Another major newcomer to security, the defense contractor United Technologies Corp. (UTX), also decided to go abroad to expand its security business to acquire the U.K.’s Kidde plc, a major manufacturer of fire and safety equipment. Kidde was once affiliated with Chubb Security, which UTX picked up in 2003. The price tag for Kidde was approximately $2.8 billion.
Other significant security industry moves for 2004 include Stanley Works’ purchases of integrators Frisco Bay and ISR Security Solutions, as well as Diebold’s acquisition of Antar-Com, a New York-based security systems integrator.
Investors Bet on Potential of Electric Charge Ammo-Maker MDM
The stock of the Santa Clara, Calif.-based MDM skyrocketed in March when its price surged from 5 cents a share to a high of $4. The volatile stock has since been drifting downward and finished the year at $1.50 for a still phenomenal gain of 2,900 percent (to qualify for the top performers’ list, a company’s year-end stock price must exceed a minimum of $1 dollar a share).
MDM is a development stage, advanced technologies research company focused on the security industry. It is devel
oping ShockRounds™ technology — which introduces a nonlethal electric charge to traditional ammunition.
With the company showing nominal sales numbers, this is obviously a very speculative play, with investors placing a high premium on future success in the highly visible anti-terrorism environment.
Police Security Product Supplier Light on Sales, High on Hope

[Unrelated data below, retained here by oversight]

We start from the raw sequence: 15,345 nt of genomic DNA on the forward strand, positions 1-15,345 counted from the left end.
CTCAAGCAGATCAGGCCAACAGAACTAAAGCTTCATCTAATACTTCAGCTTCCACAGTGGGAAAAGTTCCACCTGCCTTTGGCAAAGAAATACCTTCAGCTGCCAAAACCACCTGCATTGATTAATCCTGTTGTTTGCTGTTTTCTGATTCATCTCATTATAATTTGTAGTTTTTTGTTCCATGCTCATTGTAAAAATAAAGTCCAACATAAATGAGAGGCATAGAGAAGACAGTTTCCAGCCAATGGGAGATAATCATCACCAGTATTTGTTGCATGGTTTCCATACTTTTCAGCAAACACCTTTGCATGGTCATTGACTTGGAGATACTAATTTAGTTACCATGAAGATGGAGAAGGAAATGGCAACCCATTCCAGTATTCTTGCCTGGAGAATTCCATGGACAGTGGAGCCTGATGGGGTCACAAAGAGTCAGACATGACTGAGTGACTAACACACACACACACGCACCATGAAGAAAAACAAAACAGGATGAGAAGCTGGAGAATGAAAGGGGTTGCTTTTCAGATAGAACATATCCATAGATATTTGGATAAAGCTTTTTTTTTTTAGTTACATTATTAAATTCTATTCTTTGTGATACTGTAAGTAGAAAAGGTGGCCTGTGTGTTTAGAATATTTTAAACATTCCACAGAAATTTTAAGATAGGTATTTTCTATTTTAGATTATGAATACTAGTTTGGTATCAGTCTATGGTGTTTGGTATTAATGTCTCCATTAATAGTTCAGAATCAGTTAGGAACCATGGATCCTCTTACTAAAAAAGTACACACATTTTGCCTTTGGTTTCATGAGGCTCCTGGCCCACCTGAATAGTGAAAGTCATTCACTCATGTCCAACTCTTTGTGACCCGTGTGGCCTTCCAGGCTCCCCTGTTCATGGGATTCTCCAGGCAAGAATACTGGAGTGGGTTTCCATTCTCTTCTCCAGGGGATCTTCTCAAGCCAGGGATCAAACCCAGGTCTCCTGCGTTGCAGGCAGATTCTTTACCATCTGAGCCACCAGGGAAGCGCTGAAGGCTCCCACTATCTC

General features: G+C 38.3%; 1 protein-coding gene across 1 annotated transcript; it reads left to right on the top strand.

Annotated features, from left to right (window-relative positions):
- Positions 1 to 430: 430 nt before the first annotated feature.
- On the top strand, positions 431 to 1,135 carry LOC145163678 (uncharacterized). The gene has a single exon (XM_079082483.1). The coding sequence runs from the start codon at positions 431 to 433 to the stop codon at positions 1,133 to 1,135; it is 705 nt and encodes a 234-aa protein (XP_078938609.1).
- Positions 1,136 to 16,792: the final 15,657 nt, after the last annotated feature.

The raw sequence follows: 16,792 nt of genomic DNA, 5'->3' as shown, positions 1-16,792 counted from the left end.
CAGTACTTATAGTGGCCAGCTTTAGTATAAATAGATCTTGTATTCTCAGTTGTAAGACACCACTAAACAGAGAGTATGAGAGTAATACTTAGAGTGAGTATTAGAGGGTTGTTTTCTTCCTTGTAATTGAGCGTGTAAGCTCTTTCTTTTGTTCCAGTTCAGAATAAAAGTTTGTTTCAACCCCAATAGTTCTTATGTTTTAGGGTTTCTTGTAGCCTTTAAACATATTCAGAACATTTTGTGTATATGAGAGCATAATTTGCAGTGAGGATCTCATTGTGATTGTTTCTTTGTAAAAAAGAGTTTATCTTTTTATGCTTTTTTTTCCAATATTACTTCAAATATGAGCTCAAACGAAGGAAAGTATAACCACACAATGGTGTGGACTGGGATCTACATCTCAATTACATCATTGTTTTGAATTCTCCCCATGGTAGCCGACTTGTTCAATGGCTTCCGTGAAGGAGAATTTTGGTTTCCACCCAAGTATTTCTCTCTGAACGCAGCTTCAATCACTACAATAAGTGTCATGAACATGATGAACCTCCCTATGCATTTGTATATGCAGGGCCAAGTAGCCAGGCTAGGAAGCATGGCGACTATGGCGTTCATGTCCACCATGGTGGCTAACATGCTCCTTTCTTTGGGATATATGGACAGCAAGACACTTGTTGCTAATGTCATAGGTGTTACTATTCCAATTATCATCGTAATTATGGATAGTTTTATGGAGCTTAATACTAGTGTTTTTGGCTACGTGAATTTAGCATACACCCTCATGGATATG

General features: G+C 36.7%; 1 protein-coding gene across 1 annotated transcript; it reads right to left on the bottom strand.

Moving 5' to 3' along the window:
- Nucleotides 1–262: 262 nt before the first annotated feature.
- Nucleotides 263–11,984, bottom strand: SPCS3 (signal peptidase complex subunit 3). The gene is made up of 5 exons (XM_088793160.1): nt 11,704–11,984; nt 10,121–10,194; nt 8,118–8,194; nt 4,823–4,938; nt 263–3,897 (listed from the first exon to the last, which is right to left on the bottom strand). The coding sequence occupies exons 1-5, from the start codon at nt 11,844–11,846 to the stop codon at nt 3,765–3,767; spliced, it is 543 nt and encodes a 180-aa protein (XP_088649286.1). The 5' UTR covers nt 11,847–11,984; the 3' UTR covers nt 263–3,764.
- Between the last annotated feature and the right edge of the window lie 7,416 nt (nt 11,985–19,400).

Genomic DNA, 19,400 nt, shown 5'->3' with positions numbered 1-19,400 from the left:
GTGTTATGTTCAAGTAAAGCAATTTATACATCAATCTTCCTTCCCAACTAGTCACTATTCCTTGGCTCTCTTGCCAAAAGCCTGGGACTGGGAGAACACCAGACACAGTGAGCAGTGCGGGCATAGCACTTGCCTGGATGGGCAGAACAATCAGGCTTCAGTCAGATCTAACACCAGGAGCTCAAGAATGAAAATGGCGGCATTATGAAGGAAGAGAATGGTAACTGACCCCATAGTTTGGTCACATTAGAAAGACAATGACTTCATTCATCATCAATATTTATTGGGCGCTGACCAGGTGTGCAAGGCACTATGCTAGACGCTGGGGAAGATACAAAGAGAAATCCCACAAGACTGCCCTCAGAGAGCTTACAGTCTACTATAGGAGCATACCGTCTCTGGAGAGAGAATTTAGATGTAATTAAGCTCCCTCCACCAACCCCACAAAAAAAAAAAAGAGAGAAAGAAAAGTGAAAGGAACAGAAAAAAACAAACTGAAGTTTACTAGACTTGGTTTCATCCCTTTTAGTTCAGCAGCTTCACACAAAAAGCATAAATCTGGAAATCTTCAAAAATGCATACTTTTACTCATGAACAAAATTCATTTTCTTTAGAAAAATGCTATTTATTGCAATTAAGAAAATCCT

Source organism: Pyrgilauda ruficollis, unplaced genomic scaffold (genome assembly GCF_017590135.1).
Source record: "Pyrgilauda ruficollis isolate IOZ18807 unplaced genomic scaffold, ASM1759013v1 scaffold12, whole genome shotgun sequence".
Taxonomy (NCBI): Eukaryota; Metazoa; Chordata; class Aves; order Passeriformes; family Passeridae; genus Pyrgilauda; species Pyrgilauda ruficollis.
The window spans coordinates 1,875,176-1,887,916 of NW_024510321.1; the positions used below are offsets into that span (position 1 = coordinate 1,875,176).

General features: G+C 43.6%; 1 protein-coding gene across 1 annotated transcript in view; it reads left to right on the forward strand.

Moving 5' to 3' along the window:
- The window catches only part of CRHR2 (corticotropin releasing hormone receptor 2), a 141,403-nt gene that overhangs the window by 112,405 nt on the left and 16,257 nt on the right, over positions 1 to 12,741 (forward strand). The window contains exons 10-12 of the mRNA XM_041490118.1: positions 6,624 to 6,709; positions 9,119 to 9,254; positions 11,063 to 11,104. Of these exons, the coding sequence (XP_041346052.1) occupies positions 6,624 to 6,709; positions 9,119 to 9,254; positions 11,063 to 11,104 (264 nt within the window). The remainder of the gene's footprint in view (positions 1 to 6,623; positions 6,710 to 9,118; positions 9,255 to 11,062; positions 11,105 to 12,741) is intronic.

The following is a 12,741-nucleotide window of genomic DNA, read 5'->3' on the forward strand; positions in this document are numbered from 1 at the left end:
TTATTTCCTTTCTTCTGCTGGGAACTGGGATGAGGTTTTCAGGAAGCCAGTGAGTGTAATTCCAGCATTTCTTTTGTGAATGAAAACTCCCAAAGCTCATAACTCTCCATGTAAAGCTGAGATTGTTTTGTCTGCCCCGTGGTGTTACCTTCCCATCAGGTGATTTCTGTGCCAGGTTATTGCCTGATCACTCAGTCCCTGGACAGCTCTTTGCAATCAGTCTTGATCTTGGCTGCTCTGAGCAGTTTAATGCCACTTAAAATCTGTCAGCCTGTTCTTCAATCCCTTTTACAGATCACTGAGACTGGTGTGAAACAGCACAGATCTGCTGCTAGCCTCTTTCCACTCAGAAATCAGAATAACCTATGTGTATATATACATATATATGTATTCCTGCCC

Another stock with light sales but great expectations was Law Enforcement Associates, which started the year at 28 cents a share and finished at $5.15 – a mega gain of 1,739 percent.
For the nine months ended Sept. 30, the company’s sales rose 24 percent to $4.5 million. Its net loss was $280,000 – up from $49,000 for the prior year’s comparable period.
Based in Youngstown, N.C., the company distributes its products to law enforcement, the military and security communities.
Contractor Breathes in New Role as Product/Service Provider
The third 1,000-plus-percent stock performer for 2004 was Universal Guardian Holdings, whose stock surged from 11 cents on Jan. 1, 2004 and closed out the year at $1.38 for a nose-bleeding 1,155-percent appreciation.
The Newport Beach, Calif.-based company had taken a nosedive after the termination of a subcontract it had for the installation and service of security systems at four U.S. Navy harbors. It reinvented itself in 2004 as a full service provider of security products and services and introduced its new Cobra StunLightTM.
For the nine months ended Sept. 30, 2004, its revenues fell 48 percent to $2 million. Net losses for the period totaled $3 million.
The remaining top 10 performers – most from the micro cap world – all registered triple-digit gains for the year. Many of these high-flyers will likely grow and continue their upward spiral, while others will undoubtedly plunge back to earth and into oblivion.